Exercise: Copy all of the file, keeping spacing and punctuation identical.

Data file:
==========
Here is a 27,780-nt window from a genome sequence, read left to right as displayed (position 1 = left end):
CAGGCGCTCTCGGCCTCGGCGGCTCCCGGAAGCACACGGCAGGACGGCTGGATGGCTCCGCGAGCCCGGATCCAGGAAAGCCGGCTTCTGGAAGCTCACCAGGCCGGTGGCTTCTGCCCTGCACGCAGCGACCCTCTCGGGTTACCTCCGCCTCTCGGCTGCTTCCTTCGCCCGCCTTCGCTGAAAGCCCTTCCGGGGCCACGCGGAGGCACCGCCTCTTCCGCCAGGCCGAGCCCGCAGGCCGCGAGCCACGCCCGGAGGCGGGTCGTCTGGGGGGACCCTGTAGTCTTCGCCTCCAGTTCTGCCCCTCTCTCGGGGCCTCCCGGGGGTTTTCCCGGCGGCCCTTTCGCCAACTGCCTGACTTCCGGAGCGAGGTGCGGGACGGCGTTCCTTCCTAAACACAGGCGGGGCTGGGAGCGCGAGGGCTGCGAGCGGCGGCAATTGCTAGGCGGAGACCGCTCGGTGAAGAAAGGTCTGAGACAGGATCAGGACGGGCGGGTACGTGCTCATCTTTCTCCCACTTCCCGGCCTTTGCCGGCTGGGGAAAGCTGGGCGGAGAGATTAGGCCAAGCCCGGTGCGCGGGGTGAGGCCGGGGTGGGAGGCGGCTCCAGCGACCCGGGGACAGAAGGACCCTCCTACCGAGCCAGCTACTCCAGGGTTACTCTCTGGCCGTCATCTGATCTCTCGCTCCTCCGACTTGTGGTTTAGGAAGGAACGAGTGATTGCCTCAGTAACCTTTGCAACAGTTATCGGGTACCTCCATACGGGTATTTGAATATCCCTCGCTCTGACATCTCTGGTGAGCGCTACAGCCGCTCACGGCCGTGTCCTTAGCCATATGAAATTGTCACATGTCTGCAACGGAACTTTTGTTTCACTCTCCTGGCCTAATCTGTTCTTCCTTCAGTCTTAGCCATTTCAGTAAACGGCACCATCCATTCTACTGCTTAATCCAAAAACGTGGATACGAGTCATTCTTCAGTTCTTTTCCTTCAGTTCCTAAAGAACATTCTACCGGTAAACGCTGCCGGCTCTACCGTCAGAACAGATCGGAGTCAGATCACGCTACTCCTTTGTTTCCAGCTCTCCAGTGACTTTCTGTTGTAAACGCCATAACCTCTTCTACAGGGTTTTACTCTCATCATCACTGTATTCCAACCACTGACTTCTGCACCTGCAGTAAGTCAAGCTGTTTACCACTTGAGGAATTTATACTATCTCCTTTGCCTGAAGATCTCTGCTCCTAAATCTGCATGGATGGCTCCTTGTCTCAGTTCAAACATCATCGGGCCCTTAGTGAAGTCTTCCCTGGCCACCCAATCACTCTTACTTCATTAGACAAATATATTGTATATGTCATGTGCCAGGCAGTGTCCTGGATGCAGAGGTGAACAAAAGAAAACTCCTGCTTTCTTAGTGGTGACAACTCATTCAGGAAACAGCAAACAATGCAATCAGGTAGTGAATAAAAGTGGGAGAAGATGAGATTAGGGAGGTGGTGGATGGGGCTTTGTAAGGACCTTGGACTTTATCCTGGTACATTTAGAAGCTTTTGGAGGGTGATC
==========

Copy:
Here is a 27,780-nt window from a genome sequence, read left to right as displayed (position 1 = left end):
CAGGCGCTCTCGGCCTCGGCGGCTCCCGGAAGCACACGGCAGGACGGCTGGATGGCTCCGCGAGCCCGGATCCAGGAAAGCCGGCTTCTGGAAGCTCACCAGGCCGGTGGCTTCTGCCCTGCACGCAGCGACCCTCTCGGGTTACCTCCGCCTCTCGGCTGCTTCCTTCGCCCGCCTTCGCTGAAAGCCCTTCCGGGGCCACGCGGAGGCACCGCCTCTTCCGCCAGGCCGAGCCCGCAGGCCGCGAGCCACGCCCGGAGGCGGGTCGTCTGGGGGGACCCTGTAGTCTTCGCCTCCAGTTCTGCCCCTCTCTCGGGGCCTCCCGGGGGTTTTCCCGGCGGCCCTTTCGCCAACTGCCTGACTTCCGGAGCGAGGTGCGGGACGGCGTTCCTTCCTAAACACAGGCGGGGCTGGGAGCGCGAGGGCTGCGAGCGGCGGCAATTGCTAGGCGGAGACCGCTCGGTGAAGAAAGGTCTGAGACAGGATCAGGACGGGCGGGTACGTGCTCATCTTTCTCCCACTTCCCGGCCTTTGCCGGCTGGGGAAAGCTGGGCGGAGAGATTAGGCCAAGCCCGGTGCGCGGGGTGAGGCCGGGGTGGGAGGCGGCTCCAGCGACCCGGGGACAGAAGGACCCTCCTACCGAGCCAGCTACTCCAGGGTTACTCTCTGGCCGTCATCTGATCTCTCGCTCCTCCGACTTGTGGTTTAGGAAGGAACGAGTGATTGCCTCAGTAACCTTTGCAACAGTTATCGGGTACCTCCATACGGGTATTTGAATATCCCTCGCTCTGACATCTCTGGTGAGCGCTACAGCCGCTCACGGCCGTGTCCTTAGCCATATGAAATTGTCACATGTCTGCAACGGAACTTTTGTTTCACTCTCCTGGCCTAATCTGTTCTTCCTTCAGTCTTAGCCATTTCAGTAAACGGCACCATCCATTCTACTGCTTAATCCAAAAACGTGGATACGAGTCATTCTTCAGTTCTTTTCCTTCAGTTCCTAAAGAACATTCTACCGGTAAACGCTGCCGGCTCTACCGTCAGAACAGATCGGAGTCAGATCACGCTACTCCTTTGTTTCCAGCTCTCCAGTGACTTTCTGTTGTAAACGCCATAACCTCTTCTACAGGGTTTTACTCTCATCATCACTGTATTCCAACCACTGACTTCTGCACCTGCAGTAAGTCAAGCTGTTTACCACTTGAGGAATTTATACTATCTCCTTTGCCTGAAGATCTCTGCTCCTAAATCTGCATGGATGGCTCCTTGTCTCAGTTCAAACATCATCGGGCCCTTAGTGAAGTCTTCCCTGGCCACCCAATCACTCTTACTTCATTAGACAAATATATTGTATATGTCATGTGCCAGGCAGTGTCCTGGATGCAGAGGTGAACAAAAGAAAACTCCTGCTTTCTTAGTGGTGACAACTCATTCAGGAAACAGCAAACAATGCAATCAGGTAGTGAATAAAAGTGGGAGAAGATGAGATTAGGGAGGTGGTGGATGGGGCTTTGTAAGGACCTTGGACTTTATCCTGGTACATTTAGAAGCTTTTGGAGGGTGATC